Myotherapy is a form of manual therapy that focuses on the assessment, treatment, and rehabilitation of musculoskeletal pain and dysfunction. It uses a range of techniques such as soft tissue massage, deep tissue massage, trigger point therapy and joint mobilisation to alleviate pain, improve movement, and restore function.


Myotherapy is particularly effective for treating conditions such as back pain, neck pain, headaches as well as sports injuries and stiffness. The goal of myotherapy is to identify and address the underlying causes of pain and dysfunction, rather than simply treating the symptoms. By doing so, it can help patients to achieve long-lasting relief from their symptoms and improve their overall quality of life. It is a holistic approach to healthcare that emphasizes the importance of regular exercise, good nutrition, and stress management in maintaining optimal health and wellbeing.

Dry needling is a technique used by Myotherapists to treat pain and muscle dysfunction. It involves inserting a thin, sterile needle into a trigger point or muscle knot in order to stimulate a healing response. The needle is usually left in place for a few minutes, during which time the patient may feel a slight twitch, ache or heaviness in the muscle. It works by releasing tension in the muscle and increasing blood flow to the affected area, which can help to reduce pain and improve function. Dry needling is based on the principles of acupuncture, but it is a different technique that does not involve the use of traditional Chinese medicine.  


Cupping is also a technique used by myotherapists. It is a traditional Chinese medicine technique that involves placing special cups on the skin to create suction. This suction can help to relieve pain, reduce inflammation, and improve blood flow to the affected area. The cups can be made of glass, bamboo, or silicone, and they are usually left in place for a few minutes before being removed. Active cupping is a variation of this technique that involves moving the cups around on the skin while they are still suctioned, to create a massage-like effect. This can help to break up scar tissue, release muscle tension, and improve range of motion. Both cupping and active cupping are generally safe and well-tolerated, but they may cause temporary bruising or soreness in some patients.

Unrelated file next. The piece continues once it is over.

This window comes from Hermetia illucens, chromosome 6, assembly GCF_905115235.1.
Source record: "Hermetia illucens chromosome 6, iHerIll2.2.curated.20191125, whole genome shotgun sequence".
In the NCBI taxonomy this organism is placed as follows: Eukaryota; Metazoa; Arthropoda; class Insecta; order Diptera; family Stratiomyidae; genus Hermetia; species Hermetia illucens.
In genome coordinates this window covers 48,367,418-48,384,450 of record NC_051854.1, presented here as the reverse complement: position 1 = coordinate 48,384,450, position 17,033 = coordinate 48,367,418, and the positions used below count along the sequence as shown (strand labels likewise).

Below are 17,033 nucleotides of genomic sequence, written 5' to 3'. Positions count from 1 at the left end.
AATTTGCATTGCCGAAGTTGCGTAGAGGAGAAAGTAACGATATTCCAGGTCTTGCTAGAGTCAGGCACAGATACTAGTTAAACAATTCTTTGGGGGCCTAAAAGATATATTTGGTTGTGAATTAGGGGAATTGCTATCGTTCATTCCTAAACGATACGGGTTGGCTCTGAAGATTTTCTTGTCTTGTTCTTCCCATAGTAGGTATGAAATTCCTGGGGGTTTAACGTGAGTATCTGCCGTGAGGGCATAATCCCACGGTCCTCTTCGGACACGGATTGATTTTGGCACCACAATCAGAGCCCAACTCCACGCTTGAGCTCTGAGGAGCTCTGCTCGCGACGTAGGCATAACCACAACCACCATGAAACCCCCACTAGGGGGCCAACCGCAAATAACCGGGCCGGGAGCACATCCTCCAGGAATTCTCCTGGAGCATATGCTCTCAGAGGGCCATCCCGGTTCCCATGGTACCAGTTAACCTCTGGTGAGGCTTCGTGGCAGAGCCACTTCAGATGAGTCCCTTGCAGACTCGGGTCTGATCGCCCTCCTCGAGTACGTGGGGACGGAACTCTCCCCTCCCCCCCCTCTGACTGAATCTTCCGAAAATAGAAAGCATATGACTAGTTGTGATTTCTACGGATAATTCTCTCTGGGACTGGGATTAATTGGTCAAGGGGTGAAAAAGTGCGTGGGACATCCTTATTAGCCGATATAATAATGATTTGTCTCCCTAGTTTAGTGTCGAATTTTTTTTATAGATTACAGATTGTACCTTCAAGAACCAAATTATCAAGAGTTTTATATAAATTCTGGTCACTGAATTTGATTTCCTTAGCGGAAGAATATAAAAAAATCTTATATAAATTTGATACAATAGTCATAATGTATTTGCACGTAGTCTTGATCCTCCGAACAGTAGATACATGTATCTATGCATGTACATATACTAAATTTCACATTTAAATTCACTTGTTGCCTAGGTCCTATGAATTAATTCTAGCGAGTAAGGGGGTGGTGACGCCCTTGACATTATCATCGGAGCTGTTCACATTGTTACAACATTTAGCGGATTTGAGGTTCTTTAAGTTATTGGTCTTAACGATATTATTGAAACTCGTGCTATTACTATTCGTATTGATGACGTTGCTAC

While there is some overlap between myotherapy, physiotherapy, and osteopathy, each of these professions has its own unique approach to treating musculoskeletal pain and dysfunction. Physiotherapists focus on restoring movement and function through exercise, manual therapy, and other techniques. Osteopaths use a range of manual techniques to improve the function of the musculoskeletal system and other body systems. Myotherapists use a range of soft tissue techniques to alleviate pain and restore function, with a particular emphasis on trigger point therapy and myofascial release. Myotherapy is generally more focused on the treatment of soft tissue and muscular pain, while physiotherapy and osteopathy may also involve the treatment of joint and bone-related conditions. Ultimately, the best approach for a given patient will depend on their specific needs and goals and may involve a combination of different therapies.

If you would like to find out more, pop in to CSSM and see Adele Agius.


More about Myotherapy with Myo lead and Physiotherapist Kelsey Thomas.

About the author

Adele Agius analyses the main components of people’s everyday lifestyles and interests to identify and provide specialised ways for a specific individual to help aid in strengthening, rehabilitating and maintaining a healthy lifestyle. Adele enjoys working with people to help get them back to the activities they love. 

Adele is a firm believer in educating her clients about their condition and what their recovery process will entail to improve their ability to manage, maintain and overcome their injuries.  

She has worked with NICA (National Institute of Circus Australia) and amateur basketball, netball and football leagues across Melbourne. 



Needling: Is there a point? (no date) Taylor & Francis. Available at: (Accessed: 11 May 2023). 

Trigger Point Dry needling (no date) Taylor & Francis. Available at: (Accessed: 11 May 2023). 

Kouser, H.V. et al. (no date) Evidence-based therapeutic benefits of cupping therapy (ḥijāma): A comprehensive review, Journal of Drug Delivery and Therapeutics. Available at: (Accessed: 11 May 2023).